Recycling Plastic: What a Waste

Every day, single-use plastics ("SUPs" bottles, bags, packaging, utensils, etc.) made from petrochemicals are thrown away in huge quantities after one use, but they will last virtually forever.
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Our Toxic Burden from Plastics

Every day, single-use plastics ("SUPs" bottles, bags, packaging, utensils, etc.) made from petrochemicals are thrown away in huge quantities after one use, but they will last virtually forever. SUPs are the largest component of landfills and ocean pollution. While Fresh Kills landfill in New York was once known as the planet's largest man-made structure, with a volume greater than the Great Wall of China and a height exceeding the Statue of Liberty, our oceans are now known to contain the world's largest dumps. These unintended landfills in our seas may cover millions of square miles and are composed of plastic waste circling and concentrating in the oceanic gyres.

Even more disturbing than the quantity of this permanent plastic waste are its toxic qualities. Phthalates and bisphenol A (BPA), chemicals that are commonly found in plastic products, are known toxins. Recent scientific studies have connected exposure to these chemicals with altered hormone levels, reproductive effects, and increased incidence of chronic diseases, including cancer. Styrene, which may leach from expanded polystyrene or Styrofoam, is also linked to cancer, birth defects, organ failure and reproductive problems.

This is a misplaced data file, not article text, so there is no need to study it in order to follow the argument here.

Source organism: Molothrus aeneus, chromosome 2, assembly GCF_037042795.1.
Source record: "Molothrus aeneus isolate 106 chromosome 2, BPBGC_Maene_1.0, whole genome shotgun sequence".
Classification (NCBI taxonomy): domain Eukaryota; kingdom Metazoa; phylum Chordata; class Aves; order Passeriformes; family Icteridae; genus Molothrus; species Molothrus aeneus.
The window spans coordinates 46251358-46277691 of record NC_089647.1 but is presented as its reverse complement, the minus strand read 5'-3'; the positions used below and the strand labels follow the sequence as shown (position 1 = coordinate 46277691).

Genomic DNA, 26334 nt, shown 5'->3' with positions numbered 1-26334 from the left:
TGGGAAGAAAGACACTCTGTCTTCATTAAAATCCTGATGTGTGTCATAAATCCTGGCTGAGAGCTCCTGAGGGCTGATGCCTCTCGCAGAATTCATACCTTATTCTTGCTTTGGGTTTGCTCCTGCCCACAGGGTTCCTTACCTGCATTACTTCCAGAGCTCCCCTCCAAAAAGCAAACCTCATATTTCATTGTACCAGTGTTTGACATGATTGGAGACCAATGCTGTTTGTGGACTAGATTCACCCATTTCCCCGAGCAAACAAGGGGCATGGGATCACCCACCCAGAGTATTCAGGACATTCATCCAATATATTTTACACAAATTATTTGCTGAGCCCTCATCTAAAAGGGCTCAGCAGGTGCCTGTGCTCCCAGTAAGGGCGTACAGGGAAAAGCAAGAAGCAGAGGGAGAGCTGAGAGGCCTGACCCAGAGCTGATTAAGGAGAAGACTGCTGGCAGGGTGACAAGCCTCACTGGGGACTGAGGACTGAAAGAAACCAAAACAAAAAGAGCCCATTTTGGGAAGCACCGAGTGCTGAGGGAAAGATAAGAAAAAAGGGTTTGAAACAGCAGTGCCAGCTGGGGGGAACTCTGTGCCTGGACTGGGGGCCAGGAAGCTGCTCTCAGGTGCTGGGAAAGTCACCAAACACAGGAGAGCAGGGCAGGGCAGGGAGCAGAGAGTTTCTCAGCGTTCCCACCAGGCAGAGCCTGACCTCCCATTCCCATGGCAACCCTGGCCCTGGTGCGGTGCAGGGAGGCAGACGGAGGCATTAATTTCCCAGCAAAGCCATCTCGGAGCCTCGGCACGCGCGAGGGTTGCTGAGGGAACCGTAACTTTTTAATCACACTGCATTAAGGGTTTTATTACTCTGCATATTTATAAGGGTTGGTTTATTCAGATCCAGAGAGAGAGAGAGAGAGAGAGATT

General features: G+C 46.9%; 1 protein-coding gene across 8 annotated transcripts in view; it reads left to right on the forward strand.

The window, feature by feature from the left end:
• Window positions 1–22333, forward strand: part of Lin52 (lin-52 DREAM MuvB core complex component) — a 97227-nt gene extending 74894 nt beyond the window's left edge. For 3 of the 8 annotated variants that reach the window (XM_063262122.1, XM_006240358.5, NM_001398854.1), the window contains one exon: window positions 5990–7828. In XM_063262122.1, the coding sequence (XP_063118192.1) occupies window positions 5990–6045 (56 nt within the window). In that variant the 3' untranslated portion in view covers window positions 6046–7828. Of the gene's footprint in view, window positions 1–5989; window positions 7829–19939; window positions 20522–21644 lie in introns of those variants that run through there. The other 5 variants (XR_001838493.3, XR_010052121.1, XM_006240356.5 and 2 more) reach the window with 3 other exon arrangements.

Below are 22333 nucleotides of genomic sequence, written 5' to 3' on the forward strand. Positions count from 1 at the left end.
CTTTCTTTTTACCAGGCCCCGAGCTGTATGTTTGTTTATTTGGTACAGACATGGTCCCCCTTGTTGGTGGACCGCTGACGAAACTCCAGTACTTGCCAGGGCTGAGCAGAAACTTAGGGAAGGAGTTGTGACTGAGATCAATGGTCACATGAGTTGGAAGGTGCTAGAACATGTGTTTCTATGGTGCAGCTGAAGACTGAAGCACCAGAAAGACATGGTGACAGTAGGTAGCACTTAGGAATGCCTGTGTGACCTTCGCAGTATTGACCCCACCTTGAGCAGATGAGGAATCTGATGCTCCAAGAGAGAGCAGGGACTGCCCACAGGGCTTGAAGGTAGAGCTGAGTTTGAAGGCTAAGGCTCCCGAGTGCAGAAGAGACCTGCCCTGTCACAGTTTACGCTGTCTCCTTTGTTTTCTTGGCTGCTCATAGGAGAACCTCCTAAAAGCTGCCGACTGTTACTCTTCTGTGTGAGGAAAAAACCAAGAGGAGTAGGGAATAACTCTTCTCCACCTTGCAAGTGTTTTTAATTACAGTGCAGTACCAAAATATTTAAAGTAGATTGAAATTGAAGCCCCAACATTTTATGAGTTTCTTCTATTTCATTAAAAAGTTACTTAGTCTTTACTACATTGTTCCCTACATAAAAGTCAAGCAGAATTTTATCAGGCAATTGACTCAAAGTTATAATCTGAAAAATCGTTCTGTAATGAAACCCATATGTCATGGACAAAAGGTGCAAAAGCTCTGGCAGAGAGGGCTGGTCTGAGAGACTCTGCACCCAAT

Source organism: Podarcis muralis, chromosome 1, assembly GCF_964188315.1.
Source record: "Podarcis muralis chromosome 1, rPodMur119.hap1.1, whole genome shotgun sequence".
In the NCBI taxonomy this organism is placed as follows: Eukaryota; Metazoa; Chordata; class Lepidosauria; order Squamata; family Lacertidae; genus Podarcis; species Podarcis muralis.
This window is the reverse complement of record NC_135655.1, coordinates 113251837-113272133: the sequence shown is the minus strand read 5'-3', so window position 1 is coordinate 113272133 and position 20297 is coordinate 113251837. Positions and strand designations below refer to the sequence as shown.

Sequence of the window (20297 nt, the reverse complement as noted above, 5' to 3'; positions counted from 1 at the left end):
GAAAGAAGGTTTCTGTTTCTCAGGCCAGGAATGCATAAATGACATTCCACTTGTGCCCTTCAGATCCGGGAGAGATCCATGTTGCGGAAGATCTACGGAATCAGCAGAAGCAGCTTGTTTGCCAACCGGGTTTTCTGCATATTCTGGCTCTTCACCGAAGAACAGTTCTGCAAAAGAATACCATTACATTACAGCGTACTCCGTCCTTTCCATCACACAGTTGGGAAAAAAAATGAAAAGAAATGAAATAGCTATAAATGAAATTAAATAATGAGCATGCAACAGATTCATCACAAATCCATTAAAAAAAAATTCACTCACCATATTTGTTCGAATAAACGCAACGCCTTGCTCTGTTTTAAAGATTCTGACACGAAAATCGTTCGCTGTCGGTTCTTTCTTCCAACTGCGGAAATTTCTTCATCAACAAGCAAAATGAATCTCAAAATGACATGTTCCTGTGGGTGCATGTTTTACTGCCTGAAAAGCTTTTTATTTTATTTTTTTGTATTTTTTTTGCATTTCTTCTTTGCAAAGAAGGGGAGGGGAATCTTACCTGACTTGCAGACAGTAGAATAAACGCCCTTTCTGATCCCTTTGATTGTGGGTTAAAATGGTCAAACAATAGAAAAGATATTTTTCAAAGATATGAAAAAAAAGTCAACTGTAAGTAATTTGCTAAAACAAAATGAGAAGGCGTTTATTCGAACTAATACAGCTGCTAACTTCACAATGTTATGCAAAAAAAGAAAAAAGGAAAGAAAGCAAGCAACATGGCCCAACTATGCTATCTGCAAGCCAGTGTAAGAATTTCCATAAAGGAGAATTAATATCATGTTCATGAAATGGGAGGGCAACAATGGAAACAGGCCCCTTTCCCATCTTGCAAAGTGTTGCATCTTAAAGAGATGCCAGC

These toxic petrochemicals are released during the entire lifecycle of plastic -- from production through use and disposal -- and appear to be inflicting terrible health consequences on wildlife and on us. Not only do plastics release chemicals used in their manufacture, they also act like sponges in the marine environment and accumulate toxic chemicals like PCBs and DDT from the surrounding water. Toxic plastic fragments have even entered our food chain as they are consumed by fish. Even more directly, plastic bottles, BPA-lined cans and "microwavable" containers are leaching their toxins into the food and drink they contain, serving consumers a potent petrochemical punch.

Though the human petrochemical experiment occurs outside the laboratory, we know one thing for sure. Every one of our bodies contains a petrochemical burden. 93% of us have BPA in our bodies.

Even babies in the womb are dosed with these toxins as demonstrated in a shocking study on industrial chemicals, pollutants and pesticides in umbilical cord blood. Furthermore, a study showed that 80% of babies in the United States were exposed to measureble levels of at least nine different phthalate metabolite. The likely source: their baby "care" products.

A Cynical Strategy: Why the American Chemistry Council Spends Millions Promoting Plastic Recycling